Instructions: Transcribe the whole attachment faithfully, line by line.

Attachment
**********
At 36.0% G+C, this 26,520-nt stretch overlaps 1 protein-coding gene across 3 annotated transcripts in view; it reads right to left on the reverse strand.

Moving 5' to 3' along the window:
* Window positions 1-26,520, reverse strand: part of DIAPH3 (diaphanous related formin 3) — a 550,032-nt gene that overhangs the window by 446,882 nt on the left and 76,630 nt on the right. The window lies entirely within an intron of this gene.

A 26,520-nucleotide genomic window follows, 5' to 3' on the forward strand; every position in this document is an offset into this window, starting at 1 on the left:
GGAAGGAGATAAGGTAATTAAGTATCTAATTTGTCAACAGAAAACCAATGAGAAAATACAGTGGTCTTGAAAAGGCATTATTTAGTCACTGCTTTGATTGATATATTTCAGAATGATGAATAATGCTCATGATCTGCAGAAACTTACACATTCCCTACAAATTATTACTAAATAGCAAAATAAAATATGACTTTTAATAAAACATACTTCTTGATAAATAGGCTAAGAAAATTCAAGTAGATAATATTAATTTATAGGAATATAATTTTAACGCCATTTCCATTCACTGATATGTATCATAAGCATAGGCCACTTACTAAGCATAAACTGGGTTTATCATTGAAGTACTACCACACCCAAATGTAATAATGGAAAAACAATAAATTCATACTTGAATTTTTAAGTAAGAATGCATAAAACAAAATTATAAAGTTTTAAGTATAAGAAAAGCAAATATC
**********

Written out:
At 36.0% G+C, this 26,520-nt stretch overlaps 1 protein-coding gene across 3 annotated transcripts in view; it reads right to left on the reverse strand.

Moving 5' to 3' along the window:
* Window positions 1-26,520, reverse strand: part of DIAPH3 (diaphanous related formin 3) — a 550,032-nt gene that overhangs the window by 446,882 nt on the left and 76,630 nt on the right. The window lies entirely within an intron of this gene.

A 26,520-nucleotide genomic window follows, 5' to 3' on the forward strand; every position in this document is an offset into this window, starting at 1 on the left:
GGAAGGAGATAAGGTAATTAAGTATCTAATTTGTCAACAGAAAACCAATGAGAAAATACAGTGGTCTTGAAAAGGCATTATTTAGTCACTGCTTTGATTGATATATTTCAGAATGATGAATAATGCTCATGATCTGCAGAAACTTACACATTCCCTACAAATTATTACTAAATAGCAAAATAAAATATGACTTTTAATAAAACATACTTCTTGATAAATAGGCTAAGAAAATTCAAGTAGATAATATTAATTTATAGGAATATAATTTTAACGCCATTTCCATTCACTGATATGTATCATAAGCATAGGCCACTTACTAAGCATAAACTGGGTTTATCATTGAAGTACTACCACACCCAAATGTAATAATGGAAAAACAATAAATTCATACTTGAATTTTTAAGTAAGAATGCATAAAACAAAATTATAAAGTTTTAAGTATAAGAAAAGCAAATATC